Erotic intelligence is about bringing the space between two people to life. Desire needs a degree of distance, elusiveness, excitement, fun, fascination, adventure, discovery, novelty, change, uncertainty, mystery, anxiety of the unknown and anticipation.

We advocate togetherness but we also need autonomy, freedom and personal fulfilment and therefore we should allow a little space in our relationships. If we lose our separateness then connection can no longer occur. For example we shouldn't feel we have to talk about everything - women especially can share too much such that doing so becomes obligatory with nothing left to seek. We are two different people and have a sexual self which is individual, generates its own images and is aware when it gets turned on unexpectedly.

Esther believes fantasy is important, since it allows us to break rules and to have some freedom and excitement, escaping the constraints of life. We shouldn't worry that the erotic imagination is fuelled by a host of improper feelings- lust, aggression, power, neediness. In fact fantasy can be a reaction to unconscious pressures. What turns us on often goes against our preferred self image and our moral convictions, but there's no need to feel ashamed or guilty about our fantasies. Acknowledging one's eroticism is healthy but we should be wary of detailed sharing of our fantasies with our partners.

Esther talks about the '3rd person' in other words someone else, real or imagined, whom we or our partner desires.
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3 of 3 people found the following review helpful By Paul Woodfine on 4 Oct. 2014
Format: Kindle Edition Verified Purchase
It’s been well said that sex is ten per cent of a good relationship and one hundred per cent of a bad one. Like water, it’s missed only when it’s not there. It’s the spiritual equivalent of Vitamin C: many people fall apart without a regular supply (though not every sailor fell to scurvy).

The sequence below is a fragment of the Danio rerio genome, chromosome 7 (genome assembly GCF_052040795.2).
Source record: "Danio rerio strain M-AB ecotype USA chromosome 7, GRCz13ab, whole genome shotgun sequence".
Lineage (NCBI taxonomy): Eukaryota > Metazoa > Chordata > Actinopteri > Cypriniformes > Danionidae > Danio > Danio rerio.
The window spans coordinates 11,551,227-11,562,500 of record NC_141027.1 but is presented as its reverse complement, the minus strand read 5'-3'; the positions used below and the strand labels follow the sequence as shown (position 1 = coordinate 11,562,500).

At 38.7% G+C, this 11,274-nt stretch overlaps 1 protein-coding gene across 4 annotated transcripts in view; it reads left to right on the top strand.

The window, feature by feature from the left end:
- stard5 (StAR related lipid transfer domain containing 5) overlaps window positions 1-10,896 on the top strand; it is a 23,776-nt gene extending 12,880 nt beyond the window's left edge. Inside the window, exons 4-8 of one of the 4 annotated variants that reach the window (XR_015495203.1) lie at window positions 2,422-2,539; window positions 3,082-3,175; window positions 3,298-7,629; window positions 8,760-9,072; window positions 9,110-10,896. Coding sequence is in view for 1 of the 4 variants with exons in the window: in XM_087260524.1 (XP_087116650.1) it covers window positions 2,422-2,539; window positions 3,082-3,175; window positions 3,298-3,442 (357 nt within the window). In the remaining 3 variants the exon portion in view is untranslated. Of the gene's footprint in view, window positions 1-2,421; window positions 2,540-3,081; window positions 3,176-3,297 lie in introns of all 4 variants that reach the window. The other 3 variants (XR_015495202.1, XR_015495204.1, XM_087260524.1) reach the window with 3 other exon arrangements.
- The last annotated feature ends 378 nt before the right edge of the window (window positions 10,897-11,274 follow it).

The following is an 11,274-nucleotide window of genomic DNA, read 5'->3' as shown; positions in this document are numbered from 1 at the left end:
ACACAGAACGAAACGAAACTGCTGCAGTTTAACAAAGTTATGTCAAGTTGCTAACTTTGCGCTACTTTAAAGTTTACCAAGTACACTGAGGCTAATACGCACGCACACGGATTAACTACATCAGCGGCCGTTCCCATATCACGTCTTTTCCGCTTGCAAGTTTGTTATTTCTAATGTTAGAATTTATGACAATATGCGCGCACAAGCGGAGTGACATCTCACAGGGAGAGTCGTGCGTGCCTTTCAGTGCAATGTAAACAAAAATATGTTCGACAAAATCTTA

Which should make it really odd that our culture is riven through with stories, proverbs and advice about dealing with the fairly rapid decline of sexual desire in a long-term relationship. Most couples are not enjoying marital intimacy even remotely regularly and everyone thinks it’s regrettable but normal. Grow up and embrace the chastity, says the culture. Some of those who don’t want to, if they live in New York and have a lot of money, go see Esther Perel for counselling.

Perel's thesis is that eroticism - which word she prefers to "sex” - and regular, responsible married life "just butt heads”. A couple who want to keep the spark alive must deliberately and wilfully create a space in which they are not Mom and Dad, not taxpayers, not employees, not school board members or any other darn thing except consenting adults who enjoy each other. This is about the details: she has one story about how the husband has to pay the baby-sitter when they get back, because if his wife does, she drops back into Mother mode and turns right off sex. This gives you the idea. Perel is especially scathing about the Myth of Spontaneity. The blame is laid squarely on modern working, the nuclear family and the idea of romantic marriage.

Well, that’s one place to lay it.
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3 of 3 people found the following review helpful By TL on 22 Aug. 2012
Format: Paperback Verified Purchase
Read this book. In it Esther Perel delves into the world of relationship theory, exposing myths of what makes a relationship work and asking some interesting questions. It's highly readable; it's exceptionally fun but has a serious intent. What makes the author's book strong is her approach of a well defined theory: that emotional intimacy and lust can cancel each other out backed up with her case studies and practice. Esther goes out not to shake up the existing world too much, advocating unusual relationship styles such as "open" and "polyamorous" across the board, but she shows how such relationships are not about mere boredom or shallowness, but authenticity. It's most powerful idea of all: honesty is not the be all and end all of the modern relationship.